Sexual concerns after transplantation are commonly experienced, yet seldom discussed or addressed during evaluation. It is therefore very important to talk with your doctor about your sexual history and concerns.
However, sexual function and interest can be related to how well your body has accepted your new organ and how realistic your expectations were for life after your transplant. A counselor can also help a couple understand the difference between pre- and post-transplant problems. In addition, support groups may lend the emotional support surrounding any changes in sexual relations.
Additionally, in sexual relations, as in all issues, recipients must remember that they are immune suppressed and subject to many kinds of infections. In fact, some infections in recently transplanted patients can be potentially life threatening. Consequently, it is important to consider the following points:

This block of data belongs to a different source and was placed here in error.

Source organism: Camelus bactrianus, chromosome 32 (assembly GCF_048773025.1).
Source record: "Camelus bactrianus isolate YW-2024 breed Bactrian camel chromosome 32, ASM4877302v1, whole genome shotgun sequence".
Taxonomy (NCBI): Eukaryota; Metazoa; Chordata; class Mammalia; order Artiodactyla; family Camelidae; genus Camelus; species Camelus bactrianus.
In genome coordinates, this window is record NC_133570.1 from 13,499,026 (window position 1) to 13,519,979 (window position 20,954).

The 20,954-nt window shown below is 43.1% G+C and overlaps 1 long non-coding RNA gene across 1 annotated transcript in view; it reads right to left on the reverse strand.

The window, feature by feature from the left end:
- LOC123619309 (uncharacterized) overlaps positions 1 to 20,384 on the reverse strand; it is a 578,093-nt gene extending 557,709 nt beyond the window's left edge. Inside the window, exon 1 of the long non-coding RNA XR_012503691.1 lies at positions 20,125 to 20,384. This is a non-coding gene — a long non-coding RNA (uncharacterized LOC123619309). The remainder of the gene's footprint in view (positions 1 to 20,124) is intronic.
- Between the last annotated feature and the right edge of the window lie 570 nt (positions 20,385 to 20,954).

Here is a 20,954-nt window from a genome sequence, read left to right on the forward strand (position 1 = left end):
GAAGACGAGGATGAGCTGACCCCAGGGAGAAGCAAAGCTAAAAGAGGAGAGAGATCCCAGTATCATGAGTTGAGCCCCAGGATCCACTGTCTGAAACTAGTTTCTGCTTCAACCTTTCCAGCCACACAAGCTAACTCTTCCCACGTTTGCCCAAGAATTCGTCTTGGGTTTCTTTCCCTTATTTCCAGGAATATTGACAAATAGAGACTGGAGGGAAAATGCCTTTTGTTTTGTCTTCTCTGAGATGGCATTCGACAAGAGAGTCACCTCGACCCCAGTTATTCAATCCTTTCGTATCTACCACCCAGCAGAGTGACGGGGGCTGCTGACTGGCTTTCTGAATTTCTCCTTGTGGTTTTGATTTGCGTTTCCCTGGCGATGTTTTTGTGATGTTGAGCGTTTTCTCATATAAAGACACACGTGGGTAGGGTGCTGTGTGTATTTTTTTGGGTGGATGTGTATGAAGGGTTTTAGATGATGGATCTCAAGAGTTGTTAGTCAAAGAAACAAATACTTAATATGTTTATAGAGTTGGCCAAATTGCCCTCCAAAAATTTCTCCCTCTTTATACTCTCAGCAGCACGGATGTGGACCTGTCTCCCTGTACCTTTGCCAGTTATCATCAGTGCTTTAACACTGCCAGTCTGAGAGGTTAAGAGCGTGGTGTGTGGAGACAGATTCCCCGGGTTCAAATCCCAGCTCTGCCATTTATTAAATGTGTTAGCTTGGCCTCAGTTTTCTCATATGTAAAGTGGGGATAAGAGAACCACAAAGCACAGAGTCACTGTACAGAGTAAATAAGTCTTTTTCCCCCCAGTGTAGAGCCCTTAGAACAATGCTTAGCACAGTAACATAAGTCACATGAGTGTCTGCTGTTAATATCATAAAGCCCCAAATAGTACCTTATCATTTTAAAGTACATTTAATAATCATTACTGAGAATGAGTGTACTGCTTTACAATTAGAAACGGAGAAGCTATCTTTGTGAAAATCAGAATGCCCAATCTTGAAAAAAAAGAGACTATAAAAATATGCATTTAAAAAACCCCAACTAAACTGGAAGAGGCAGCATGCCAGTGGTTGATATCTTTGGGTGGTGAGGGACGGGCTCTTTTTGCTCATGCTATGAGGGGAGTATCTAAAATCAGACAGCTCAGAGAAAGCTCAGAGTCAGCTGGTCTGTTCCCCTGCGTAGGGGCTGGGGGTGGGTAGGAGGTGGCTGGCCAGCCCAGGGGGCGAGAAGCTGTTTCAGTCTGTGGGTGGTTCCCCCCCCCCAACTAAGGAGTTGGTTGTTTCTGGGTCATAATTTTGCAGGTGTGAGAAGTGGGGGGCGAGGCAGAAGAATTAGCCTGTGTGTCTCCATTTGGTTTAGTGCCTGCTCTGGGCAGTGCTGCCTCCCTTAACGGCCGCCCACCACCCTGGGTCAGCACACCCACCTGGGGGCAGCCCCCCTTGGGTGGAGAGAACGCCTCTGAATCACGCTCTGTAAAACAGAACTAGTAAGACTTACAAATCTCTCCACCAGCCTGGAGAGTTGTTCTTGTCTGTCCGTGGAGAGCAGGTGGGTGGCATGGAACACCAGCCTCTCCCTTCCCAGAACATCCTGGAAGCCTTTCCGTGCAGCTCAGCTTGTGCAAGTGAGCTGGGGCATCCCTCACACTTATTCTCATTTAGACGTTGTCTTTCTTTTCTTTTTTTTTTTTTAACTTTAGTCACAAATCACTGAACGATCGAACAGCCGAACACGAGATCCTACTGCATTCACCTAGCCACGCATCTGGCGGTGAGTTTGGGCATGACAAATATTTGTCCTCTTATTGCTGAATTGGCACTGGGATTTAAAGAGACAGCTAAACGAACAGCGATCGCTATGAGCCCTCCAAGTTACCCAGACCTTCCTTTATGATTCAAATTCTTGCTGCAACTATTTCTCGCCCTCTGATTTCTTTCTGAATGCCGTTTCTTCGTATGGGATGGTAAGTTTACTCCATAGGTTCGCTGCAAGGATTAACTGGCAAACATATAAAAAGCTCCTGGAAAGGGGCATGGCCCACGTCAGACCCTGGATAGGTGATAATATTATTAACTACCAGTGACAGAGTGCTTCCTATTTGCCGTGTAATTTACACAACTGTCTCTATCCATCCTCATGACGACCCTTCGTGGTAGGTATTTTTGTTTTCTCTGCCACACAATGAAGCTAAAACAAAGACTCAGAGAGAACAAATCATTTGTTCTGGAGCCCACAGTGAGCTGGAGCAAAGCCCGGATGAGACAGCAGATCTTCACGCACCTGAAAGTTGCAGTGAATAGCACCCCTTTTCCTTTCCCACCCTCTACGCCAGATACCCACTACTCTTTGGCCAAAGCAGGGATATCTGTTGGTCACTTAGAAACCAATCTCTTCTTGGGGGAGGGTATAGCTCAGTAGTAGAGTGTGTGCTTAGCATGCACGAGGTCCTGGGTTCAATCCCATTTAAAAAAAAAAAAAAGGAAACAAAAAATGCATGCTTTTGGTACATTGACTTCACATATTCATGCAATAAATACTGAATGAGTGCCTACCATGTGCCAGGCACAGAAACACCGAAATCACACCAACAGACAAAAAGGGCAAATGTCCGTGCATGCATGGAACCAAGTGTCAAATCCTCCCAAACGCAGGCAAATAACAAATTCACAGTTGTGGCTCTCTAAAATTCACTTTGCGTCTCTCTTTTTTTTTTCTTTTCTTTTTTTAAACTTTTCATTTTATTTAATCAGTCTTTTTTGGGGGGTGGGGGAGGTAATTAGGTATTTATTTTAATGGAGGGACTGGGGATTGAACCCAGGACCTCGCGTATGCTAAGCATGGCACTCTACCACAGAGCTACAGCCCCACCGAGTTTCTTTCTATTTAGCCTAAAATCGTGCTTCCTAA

- The sharing of saliva during kissing can expose both partners to active diseases, such as colds or other viruses.
- Condoms don’t prevent diseases that are spread by contact between the area surrounding the penis and external genitals.
- The risk of contracting infectious diseases though oral sex is possible, especially if ejaculation occurs or if there are any sores or wounds on either partner.